Archive for the ‘Absolutely Necessary Info’ Category

Drinking Cooking with Wine

            For those of you who don’t know me too well, one of my all-consuming passions besides wine is cooking. In fact, once upon a time I had a little blog called The Unlikely Gourmand, where I chronicled my mishaps and triumphs in the kitchen over about the course of a year.

gratuitious staged shot of Farmers Market goodies

I’ve always loved cooking with wine and, in fact, had one of several fake ID’s confiscated for trying to purchase a bottle of Marsala wine (to make, what else, Chicken Marsala). My attempt to explain that I was merely buying the obscure and practically undrinkable fortified wine for purely innocent and culinary purposes fell on deaf ears and I was left sans ID and sans dinner. America is a tough place for the aspiring home cook under the age of 21.

When it comes to cooking with wine there really are a lot of opinions out there, circling around the one consensus that it makes a lot of dishes infinitely better. If you watch anyone on the Food Network, you’ve surely heard that you should never cook with a wine you wouldn’t drink. Walk into any restaurant kitchen, however, and you’ll find Carlo Rossi-esque jugs of wine that are used expressly for cooking. So who’s right?

It depends. I realize this is not the answer you were hoping for, so lets get to it, shall we?

A couple of bottles from a few weeks back

Certainly for wine-centric dishes like Coq au Vin or Beouf Bourgignon or even a simple braised chicken dish, the wine you’re using matters a little bit more. If it’s a dish that calls for wine as a significant ingredient, it should be a wine that you would drink. That’s not to say you should go ahead and pour that expensive1987 Bordeaux you have lying around into your Coq au Vin because that would just be a waste. A very expensive and sad waste. But, if you have a decent everyday-quality wine (in the $10-$20 range) that you wouldn’t mind drinking while you cook or, later, with dinner, by all means, go ahead and use it.

Same goes for a bottle of wine that you just never got around to finishing. I, for one, hate to waste so I try to finish a bottle over two nights. However, if I just can’t get around to emptying a bottle and I’ve got a glass or more left on the third day, I’ll keep the bottle corked in the fridge and use it to cook later. It’s also never a bad idea to have a cheap ($7ish) bottle of Pinot Grigio in the fridge to use in everything from Risotto to Soup.

Another reason I would like to believe those Food Network ladies are always hawking drinkable wine is that most of the time you’re only using a cup (more or less) of wine in any given dish and so why not have that wine around to serve with dinner or drink later? However, keep in mind that the wine is going to be cooked so it’s really not necessary to splurge.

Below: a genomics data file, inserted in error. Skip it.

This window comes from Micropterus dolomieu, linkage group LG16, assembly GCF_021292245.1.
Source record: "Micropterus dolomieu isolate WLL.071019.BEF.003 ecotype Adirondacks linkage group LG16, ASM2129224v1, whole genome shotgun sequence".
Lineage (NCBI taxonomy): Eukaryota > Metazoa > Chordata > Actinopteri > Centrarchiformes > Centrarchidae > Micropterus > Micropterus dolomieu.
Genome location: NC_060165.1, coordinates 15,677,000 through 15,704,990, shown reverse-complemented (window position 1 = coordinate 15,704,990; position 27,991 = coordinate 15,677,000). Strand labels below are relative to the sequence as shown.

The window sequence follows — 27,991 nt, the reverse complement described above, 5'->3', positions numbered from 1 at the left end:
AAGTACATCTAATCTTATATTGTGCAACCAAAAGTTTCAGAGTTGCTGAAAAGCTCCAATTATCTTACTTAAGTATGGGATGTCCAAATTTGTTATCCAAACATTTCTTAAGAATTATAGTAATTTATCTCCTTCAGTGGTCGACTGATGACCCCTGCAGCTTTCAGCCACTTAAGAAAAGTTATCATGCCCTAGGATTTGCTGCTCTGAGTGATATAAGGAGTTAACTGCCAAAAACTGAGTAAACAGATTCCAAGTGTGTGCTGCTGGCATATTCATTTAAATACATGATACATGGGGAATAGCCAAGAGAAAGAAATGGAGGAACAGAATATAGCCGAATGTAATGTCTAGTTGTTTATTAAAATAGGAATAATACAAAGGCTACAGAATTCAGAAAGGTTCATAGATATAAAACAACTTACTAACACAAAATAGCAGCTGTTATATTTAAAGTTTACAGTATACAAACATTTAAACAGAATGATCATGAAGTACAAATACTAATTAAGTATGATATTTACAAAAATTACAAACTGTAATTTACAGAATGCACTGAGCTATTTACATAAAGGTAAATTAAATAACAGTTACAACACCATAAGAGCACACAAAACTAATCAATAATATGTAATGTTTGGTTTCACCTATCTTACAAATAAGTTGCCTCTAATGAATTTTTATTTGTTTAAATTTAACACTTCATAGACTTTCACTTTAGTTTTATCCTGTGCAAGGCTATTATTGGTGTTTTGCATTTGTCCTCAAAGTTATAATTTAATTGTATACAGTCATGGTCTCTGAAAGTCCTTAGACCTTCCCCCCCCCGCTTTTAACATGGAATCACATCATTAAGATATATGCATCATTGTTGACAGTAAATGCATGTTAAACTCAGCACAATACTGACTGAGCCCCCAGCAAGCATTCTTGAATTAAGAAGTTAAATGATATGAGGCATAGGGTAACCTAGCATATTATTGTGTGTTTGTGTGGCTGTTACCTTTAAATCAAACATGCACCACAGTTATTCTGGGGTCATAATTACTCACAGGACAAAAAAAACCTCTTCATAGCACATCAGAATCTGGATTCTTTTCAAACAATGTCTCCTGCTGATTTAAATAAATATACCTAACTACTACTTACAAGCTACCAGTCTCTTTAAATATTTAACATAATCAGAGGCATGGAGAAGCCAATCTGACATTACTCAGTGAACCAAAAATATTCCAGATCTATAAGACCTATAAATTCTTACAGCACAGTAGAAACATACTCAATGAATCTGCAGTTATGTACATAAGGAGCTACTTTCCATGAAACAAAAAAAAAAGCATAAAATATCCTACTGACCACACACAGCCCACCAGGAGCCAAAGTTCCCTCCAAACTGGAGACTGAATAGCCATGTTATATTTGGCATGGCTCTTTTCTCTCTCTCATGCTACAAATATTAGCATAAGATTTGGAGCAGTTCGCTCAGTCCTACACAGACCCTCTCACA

Alright, so now that we’ve cleared that up – lets get to the best kinds  of wine to cook with. As I mentioned earlier I think a light Pinot Grigio is a good thing to have around – its bright and acidic (the main reason you use wine is usually to deglaze, or in normal terms, to scrape up all the brown bits from the bottom of a pan). You don’t want to use an oaky chardonnay because its just got too much character and will impart its own funky flavor. However, an unoaked chardonnay could do quite nicely. I’m also a big fan of cooking with dry reisling – again its got lots of acid and bright flavors that won’t get in the way of your dish. Sauvignon Blanc can be tricky because sometimes the NZ or California examples are just too herbaceous, too grassy, and too fruity. But if you get a flinty French example you should be ok.

You could make this if you had some wine around!

For red wines, the same rules apply. Pinot Noir is a great cooking wine because its got great acid and lighter flavors. For a “dry red wine” Chianti can be pretty fabulous – its tannic yet light and still acidic and I don’t mind using a Cab-Merlot blend that’s not too oaky for richer dishes like beef stew.
Very recently, I tried a wonderful recipe from the ladies at Food 52 – one of the best food websites around if you ask me. It was a dish made with Rose and as soon as I saw it, I just had to make it. It was delicious and a great way to use up some leftover Rose I had lying around. When cooking with Rose, I’d urge you to go for the good stuff from Provence – crisp and herby and just delightful.

The only thing you really want to stay away from is wine that’s really expensive or wine that’s really bold. Anything else is most likely going to better your dish more often than bring it down. Yet another gift of the grape.

Want to try cooking with wine? Head on over to the recipes linked below:

Merrill’s Rosy Chicken

Coq Au Vin

Chicken in Reisling (go for the cream instead of the creme fraiche)

Alice Waters’ (and my favorite) Beef Stew

Risotto with Mushrooms and Peas (can easily swap out white wine for red and change up the ingredients but a great basis for liquid-to-rice ratio)

Strawberry Rhubarb Breakfast Cake - am I bad at photography or what?